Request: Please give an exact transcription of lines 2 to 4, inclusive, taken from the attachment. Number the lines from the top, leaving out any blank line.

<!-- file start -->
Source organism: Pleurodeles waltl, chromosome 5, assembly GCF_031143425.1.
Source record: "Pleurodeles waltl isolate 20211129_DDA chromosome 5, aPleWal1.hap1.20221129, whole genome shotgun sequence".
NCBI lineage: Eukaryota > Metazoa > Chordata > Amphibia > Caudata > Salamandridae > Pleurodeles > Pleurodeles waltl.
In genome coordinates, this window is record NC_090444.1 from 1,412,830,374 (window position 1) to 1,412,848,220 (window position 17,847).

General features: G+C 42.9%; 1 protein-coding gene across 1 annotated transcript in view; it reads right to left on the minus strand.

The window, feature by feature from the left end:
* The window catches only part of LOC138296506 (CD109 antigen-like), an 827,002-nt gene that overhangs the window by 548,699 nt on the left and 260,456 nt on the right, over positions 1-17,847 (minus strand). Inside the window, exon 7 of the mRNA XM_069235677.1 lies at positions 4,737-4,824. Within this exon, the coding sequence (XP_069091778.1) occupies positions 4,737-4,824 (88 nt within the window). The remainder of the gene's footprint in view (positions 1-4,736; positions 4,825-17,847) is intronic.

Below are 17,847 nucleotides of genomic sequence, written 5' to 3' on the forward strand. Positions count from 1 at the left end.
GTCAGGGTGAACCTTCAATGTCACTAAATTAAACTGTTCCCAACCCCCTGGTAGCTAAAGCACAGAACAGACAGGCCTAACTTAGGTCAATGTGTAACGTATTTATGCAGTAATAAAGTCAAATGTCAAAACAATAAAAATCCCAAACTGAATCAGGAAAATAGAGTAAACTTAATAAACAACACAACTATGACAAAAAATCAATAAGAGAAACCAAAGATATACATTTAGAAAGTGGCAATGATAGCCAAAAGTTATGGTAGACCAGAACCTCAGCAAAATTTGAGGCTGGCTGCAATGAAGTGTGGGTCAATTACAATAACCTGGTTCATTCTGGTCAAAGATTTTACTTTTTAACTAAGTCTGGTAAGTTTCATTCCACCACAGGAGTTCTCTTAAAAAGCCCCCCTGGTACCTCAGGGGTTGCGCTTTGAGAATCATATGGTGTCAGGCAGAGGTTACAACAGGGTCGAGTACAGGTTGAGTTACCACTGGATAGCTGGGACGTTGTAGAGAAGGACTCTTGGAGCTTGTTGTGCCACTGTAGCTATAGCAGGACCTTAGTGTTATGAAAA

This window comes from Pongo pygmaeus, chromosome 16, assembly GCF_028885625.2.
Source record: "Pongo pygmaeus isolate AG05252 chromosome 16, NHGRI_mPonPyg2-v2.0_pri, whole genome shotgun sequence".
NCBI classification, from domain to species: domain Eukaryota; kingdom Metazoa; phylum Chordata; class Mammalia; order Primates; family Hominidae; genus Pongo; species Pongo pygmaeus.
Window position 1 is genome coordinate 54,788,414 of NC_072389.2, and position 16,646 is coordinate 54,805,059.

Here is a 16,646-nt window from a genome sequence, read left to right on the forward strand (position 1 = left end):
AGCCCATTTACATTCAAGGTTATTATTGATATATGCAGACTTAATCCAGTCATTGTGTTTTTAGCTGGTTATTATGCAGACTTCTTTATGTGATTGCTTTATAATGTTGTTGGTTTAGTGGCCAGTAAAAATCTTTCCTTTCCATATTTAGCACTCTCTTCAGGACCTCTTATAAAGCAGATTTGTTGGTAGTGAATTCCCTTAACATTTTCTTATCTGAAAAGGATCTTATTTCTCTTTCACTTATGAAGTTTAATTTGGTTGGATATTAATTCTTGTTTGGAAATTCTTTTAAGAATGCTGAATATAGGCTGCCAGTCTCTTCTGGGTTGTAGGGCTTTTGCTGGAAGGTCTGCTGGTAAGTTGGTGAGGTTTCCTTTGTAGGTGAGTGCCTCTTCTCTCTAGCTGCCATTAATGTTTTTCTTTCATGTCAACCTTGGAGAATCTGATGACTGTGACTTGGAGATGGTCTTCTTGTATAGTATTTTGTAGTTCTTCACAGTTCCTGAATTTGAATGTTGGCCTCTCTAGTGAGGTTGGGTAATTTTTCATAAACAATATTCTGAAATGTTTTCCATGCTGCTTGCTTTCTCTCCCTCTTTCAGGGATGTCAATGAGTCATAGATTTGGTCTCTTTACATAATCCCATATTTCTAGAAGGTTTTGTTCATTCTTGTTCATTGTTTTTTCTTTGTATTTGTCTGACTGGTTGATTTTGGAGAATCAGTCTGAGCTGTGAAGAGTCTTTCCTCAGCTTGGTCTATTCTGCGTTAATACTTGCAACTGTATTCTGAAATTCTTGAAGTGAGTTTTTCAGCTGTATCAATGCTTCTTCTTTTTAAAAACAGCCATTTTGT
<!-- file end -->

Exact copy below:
Source record: "Pleurodeles waltl isolate 20211129_DDA chromosome 5, aPleWal1.hap1.20221129, whole genome shotgun sequence".
NCBI lineage: Eukaryota > Metazoa > Chordata > Amphibia > Caudata > Salamandridae > Pleurodeles > Pleurodeles waltl.
In genome coordinates, this window is record NC_090444.1 from 1,412,830,374 (window position 1) to 1,412,848,220 (window position 17,847).